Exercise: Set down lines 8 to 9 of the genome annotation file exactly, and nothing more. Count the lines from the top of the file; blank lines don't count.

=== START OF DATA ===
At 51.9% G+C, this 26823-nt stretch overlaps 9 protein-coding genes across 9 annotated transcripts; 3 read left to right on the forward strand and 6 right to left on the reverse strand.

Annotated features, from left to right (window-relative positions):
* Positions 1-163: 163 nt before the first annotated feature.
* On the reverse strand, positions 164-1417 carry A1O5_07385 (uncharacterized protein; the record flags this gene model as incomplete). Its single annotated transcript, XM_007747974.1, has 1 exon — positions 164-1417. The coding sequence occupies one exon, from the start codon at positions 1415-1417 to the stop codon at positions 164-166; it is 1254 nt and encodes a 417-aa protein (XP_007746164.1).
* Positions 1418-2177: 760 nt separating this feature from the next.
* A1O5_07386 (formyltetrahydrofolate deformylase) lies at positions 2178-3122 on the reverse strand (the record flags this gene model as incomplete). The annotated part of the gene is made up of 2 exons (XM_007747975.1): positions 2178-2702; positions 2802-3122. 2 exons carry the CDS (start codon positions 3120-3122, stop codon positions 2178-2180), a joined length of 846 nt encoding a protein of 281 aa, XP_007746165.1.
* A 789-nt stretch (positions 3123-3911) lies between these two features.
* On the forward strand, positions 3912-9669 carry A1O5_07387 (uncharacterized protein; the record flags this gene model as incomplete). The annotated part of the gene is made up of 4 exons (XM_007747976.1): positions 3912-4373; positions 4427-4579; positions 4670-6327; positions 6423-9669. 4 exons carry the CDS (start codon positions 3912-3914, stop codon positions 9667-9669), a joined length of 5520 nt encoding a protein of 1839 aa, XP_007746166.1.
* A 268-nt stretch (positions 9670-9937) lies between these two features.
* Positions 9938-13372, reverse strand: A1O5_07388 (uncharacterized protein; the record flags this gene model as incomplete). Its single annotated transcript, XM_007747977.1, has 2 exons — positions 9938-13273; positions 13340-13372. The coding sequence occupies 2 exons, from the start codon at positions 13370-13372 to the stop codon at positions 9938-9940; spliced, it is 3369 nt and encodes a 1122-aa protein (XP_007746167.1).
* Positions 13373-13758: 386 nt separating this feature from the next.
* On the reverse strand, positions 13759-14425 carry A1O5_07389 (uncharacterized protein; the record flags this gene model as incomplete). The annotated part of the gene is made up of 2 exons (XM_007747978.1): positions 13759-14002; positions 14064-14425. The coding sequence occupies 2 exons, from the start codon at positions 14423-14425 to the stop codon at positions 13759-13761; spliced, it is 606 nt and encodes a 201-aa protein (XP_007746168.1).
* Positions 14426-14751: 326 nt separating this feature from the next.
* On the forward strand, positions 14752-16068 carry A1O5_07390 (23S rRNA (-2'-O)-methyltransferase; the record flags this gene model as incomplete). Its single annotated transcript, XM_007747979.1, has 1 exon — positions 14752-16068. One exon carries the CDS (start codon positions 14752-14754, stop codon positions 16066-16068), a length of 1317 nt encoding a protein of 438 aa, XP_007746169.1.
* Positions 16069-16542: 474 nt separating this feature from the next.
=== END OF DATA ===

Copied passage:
* On the forward strand, positions 3912-9669 carry A1O5_07387 (uncharacterized protein; the record flags this gene model as incomplete). The annotated part of the gene is made up of 4 exons (XM_007747976.1): positions 3912-4373; positions 4427-4579; positions 4670-6327; positions 6423-9669. 4 exons carry the CDS (start codon positions 3912-3914, stop codon positions 9667-9669), a joined length of 5520 nt encoding a protein of 1839 aa, XP_007746166.1.
* A 268-nt stretch (positions 9670-9937) lies between these two features.